Compounding the sense that illegal activities are now simply the default behavior in DC, Mulvaney then announced that Trump had decided to award the contract for hosting the next G7 summit to… himself, channeling millions of dollars of business to one of his Florida resorts, in clear and open violation of the Emoluments Clause of the constitution.
And all of this comes on top of days of foreign policy madness, in which the president sent a simply insane letter to Turkey’s president Erdogan about the Kurdish-controlled area of Syria, a nonsensical mixture of flattery and threat; followed up by a phone call in which he gave the green-light to Turkey to invade this territory; followed that up by a tweet in which he referenced his own “great and unmatched wisdom” in threatening to “totally destroy” the Turkish economy if they invaded the Kurdish enclave; stepped back and evacuated the zone while Erdogan actually did invade; said he’d be happy if “Napoleon Bonaparte” stepped in to rescue the Kurds; talked about Syria and Russia having lots of sand to play with in the middle-east; and then talked about saving civilization by arranging a “truce” that, however much spin one puts on it, actually gave Turkey absolutely everything it could possibly desire in its border zones with Syria.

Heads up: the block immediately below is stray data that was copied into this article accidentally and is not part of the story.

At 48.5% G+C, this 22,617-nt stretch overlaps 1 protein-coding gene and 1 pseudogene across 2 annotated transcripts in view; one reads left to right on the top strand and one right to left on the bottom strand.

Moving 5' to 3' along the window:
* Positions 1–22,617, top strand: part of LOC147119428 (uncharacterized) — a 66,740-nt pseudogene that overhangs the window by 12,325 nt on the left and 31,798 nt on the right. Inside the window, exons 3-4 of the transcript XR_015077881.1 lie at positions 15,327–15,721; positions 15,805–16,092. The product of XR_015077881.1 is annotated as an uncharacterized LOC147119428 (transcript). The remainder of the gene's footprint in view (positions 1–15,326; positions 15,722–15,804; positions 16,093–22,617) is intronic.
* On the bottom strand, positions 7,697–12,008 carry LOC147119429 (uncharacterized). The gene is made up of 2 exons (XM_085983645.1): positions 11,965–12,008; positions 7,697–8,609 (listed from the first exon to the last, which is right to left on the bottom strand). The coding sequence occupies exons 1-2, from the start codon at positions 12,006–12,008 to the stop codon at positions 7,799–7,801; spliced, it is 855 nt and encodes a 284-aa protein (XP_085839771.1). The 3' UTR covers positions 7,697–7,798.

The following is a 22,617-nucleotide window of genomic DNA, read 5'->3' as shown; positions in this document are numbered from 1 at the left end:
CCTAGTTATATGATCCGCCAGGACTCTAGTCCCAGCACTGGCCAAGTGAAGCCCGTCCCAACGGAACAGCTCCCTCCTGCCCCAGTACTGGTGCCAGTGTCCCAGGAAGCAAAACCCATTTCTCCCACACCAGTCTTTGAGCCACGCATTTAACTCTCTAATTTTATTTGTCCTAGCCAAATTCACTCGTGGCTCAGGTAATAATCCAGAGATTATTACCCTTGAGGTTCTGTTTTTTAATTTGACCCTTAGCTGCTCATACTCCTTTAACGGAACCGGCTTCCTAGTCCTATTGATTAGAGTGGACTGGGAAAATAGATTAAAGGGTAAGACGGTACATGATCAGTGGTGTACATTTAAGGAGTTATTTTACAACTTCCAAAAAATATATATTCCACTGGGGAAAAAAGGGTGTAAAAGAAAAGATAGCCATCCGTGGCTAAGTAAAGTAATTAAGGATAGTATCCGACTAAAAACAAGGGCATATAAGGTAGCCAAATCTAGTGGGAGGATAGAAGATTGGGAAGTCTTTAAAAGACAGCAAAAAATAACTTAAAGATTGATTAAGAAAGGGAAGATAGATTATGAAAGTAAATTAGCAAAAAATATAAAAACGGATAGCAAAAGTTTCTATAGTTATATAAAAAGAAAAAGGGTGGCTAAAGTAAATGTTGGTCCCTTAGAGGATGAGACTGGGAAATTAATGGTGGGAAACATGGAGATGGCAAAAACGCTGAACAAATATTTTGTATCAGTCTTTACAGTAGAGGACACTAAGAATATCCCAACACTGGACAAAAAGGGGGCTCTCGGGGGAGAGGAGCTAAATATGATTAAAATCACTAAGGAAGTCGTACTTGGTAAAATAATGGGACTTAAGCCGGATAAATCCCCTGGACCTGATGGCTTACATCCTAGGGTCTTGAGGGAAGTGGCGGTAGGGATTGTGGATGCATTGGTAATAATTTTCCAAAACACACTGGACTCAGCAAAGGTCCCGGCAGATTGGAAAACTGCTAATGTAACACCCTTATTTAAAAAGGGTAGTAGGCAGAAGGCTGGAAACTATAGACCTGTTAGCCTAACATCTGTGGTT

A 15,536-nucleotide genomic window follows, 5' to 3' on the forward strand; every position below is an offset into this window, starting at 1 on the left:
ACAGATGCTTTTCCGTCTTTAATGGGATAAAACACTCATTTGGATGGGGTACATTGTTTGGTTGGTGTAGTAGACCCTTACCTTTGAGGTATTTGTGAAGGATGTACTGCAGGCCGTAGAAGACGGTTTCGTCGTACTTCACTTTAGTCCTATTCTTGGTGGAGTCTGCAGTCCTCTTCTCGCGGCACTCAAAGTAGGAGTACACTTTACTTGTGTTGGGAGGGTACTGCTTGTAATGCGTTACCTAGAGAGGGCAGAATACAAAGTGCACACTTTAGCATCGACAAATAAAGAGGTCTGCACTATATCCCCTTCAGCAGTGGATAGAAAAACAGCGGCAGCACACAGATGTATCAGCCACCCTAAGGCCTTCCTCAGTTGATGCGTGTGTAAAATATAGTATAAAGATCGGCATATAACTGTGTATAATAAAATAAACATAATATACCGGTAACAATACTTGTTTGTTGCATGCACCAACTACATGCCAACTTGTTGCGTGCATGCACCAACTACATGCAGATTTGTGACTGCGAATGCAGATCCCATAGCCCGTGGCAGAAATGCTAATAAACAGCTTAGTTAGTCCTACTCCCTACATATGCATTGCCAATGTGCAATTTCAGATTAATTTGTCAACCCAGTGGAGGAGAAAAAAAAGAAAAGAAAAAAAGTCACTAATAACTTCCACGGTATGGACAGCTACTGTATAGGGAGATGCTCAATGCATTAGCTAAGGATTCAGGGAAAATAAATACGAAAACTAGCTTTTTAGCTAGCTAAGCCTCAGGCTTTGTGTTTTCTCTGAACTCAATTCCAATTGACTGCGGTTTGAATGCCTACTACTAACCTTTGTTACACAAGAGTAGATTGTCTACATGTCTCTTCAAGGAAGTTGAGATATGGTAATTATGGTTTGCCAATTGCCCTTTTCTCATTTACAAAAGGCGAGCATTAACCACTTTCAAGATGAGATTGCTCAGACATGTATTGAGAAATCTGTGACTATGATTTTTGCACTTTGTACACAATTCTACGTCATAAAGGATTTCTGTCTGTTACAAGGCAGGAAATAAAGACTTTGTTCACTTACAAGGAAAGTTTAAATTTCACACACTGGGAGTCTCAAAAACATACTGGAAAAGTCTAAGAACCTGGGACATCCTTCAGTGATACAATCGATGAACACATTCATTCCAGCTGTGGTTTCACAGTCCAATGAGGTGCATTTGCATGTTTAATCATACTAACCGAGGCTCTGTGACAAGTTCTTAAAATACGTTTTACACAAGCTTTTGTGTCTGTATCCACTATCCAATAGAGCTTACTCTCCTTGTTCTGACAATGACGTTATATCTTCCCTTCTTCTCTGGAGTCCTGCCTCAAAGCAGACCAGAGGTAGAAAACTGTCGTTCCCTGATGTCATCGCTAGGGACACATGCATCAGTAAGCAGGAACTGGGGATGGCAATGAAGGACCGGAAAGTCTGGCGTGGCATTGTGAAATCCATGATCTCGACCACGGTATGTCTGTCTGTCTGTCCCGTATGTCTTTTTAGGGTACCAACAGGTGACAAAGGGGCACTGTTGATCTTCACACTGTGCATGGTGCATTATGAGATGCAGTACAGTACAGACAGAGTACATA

Headspinning? Yes. Delusional? Yes. Dostoyevskyan? Possibly.
Not that I think Trump has ever read any Russian literature – or any serious literature from anywhere else, for that matter. But I do think he has somehow absorbed the persona of Dosteyevsky’s peculiarly nihilistic, angry, spiteful, mid-nineteenth century narrator.
There’s a fundamentally irrational, burn-it-all-down, glory-in-one’s-unpleasantness, quality to Trump. And it is lethally infectious. Every public official who works too closely for him ends up contaminated, ends up sacrificing integrity and ideological beliefs in favor of servicing the whims, the financial concerns, and the ego of one man. There’s a grubbification that occurs, as predictably as the rising of the sun each morning, and that rapidly reduces the ethics of participants to the low level occupied by Trump himself.